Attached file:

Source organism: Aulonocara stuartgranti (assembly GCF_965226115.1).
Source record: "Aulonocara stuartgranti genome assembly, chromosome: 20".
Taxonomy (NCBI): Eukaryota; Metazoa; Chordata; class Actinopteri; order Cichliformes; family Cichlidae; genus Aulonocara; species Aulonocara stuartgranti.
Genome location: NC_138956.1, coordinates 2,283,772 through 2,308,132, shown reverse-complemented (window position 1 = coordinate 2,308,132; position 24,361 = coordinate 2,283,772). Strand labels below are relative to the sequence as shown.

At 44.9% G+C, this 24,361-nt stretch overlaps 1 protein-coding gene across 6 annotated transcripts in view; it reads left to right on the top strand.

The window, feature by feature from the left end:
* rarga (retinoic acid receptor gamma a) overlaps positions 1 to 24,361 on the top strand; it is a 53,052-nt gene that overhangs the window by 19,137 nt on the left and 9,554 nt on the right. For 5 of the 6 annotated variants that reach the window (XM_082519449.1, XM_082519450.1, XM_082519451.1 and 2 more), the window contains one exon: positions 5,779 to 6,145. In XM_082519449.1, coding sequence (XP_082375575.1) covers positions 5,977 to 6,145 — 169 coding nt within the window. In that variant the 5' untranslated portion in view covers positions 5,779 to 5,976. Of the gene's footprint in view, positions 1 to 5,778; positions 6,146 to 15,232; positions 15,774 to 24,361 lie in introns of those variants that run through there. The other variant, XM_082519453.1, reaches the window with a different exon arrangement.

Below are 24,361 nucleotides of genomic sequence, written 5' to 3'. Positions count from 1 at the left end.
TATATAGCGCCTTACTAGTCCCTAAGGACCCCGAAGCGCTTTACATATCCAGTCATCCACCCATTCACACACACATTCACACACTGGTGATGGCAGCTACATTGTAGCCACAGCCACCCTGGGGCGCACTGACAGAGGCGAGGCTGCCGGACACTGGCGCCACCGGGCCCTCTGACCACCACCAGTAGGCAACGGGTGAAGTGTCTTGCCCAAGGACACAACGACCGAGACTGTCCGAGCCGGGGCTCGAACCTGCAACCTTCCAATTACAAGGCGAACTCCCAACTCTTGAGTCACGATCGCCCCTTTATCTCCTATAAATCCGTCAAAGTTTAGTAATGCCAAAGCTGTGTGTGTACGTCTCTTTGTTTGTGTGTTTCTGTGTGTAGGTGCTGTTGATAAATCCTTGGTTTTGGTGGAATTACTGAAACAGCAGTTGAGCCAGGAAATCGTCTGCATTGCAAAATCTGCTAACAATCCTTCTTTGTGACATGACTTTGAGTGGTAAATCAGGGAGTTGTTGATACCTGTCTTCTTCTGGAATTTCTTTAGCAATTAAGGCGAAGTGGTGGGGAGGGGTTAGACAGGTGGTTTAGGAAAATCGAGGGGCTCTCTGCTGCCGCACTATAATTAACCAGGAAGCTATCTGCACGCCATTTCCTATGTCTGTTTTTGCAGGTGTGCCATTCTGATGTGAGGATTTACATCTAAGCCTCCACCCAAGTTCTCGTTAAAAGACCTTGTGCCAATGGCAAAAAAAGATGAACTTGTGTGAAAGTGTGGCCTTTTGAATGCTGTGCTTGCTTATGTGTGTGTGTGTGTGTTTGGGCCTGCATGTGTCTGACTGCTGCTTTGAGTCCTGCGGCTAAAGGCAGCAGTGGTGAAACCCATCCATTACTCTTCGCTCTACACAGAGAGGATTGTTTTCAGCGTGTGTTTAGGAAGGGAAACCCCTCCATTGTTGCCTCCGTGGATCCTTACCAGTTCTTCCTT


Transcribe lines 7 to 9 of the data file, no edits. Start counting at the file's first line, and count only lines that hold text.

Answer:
* rarga (retinoic acid receptor gamma a) overlaps positions 1 to 24,361 on the top strand; it is a 53,052-nt gene that overhangs the window by 19,137 nt on the left and 9,554 nt on the right. For 5 of the 6 annotated variants that reach the window (XM_082519449.1, XM_082519450.1, XM_082519451.1 and 2 more), the window contains one exon: positions 5,779 to 6,145. In XM_082519449.1, coding sequence (XP_082375575.1) covers positions 5,977 to 6,145 — 169 coding nt within the window. In that variant the 5' untranslated portion in view covers positions 5,779 to 5,976. Of the gene's footprint in view, positions 1 to 5,778; positions 6,146 to 15,232; positions 15,774 to 24,361 lie in introns of those variants that run through there. The other variant, XM_082519453.1, reaches the window with a different exon arrangement.

Below are 24,361 nucleotides of genomic sequence, written 5' to 3'. Positions count from 1 at the left end.
TATATAGCGCCTTACTAGTCCCTAAGGACCCCGAAGCGCTTTACATATCCAGTCATCCACCCATTCACACACACATTCACACACTGGTGATGGCAGCTACATTGTAGCCACAGCCACCCTGGGGCGCACTGACAGAGGCGAGGCTGCCGGACACTGGCGCCACCGGGCCCTCTGACCACCACCAGTAGGCAACGGGTGAAGTGTCTTGCCCAAGGACACAACGACCGAGACTGTCCGAGCCGGGGCTCGAACCTGCAACCTTCCAATTACAAGGCGAACTCCCAACTCTTGAGTCACGATCGCCCCTTTATCTCCTATAAATCCGTCAAAGTTTAGTAATGCCAAAGCTGTGTGTGTACGTCTCTTTGTTTGTGTGTTTCTGTGTGTAGGTGCTGTTGATAAATCCTTGGTTTTGGTGGAATTACTGAAACAGCAGTTGAGCCAGGAAATCGTCTGCATTGCAAAATCTGCTAACAATCCTTCTTTGTGACATGACTTTGAGTGGTAAATCAGGGAGTTGTTGATACCTGTCTTCTTCTGGAATTTCTTTAGCAATTAAGGCGAAGTGGTGGGGAGGGGTTAGACAGGTGGTTTAGGAAAATCGAGGGGCTCTCTGCTGCCGCACTATAATTAACCAGGAAGCTATCTGCACGCCATTTCCTATGTCTGTTTTTGCAGGTGTGCCATTCTGATGTGAGGATTTACATCTAAGCCTCCACCCAAGTTCTCGTTAAAAGACCTTGTGCCAATGGCAAAAAAAGATGAACTTGTGTGAAAGTGTGGCCTTTTGAATGCTGTGCTTGCTTATGTGTGTGTGTGTGTGTTTGGGCCTGCATGTGTCTGACTGCTGCTTTGAGTCCTGCGGCTAAAGGCAGCAGTGGTGAAACCCATCCATTACTCTTCGCTCTACACAGAGAGGATTGTTTTCAGCGTGTGTTTAGGAAGGGAAACCCCTCCATTGTTGCCTCCGTGGATCCTTACCAGTTCTTCCTT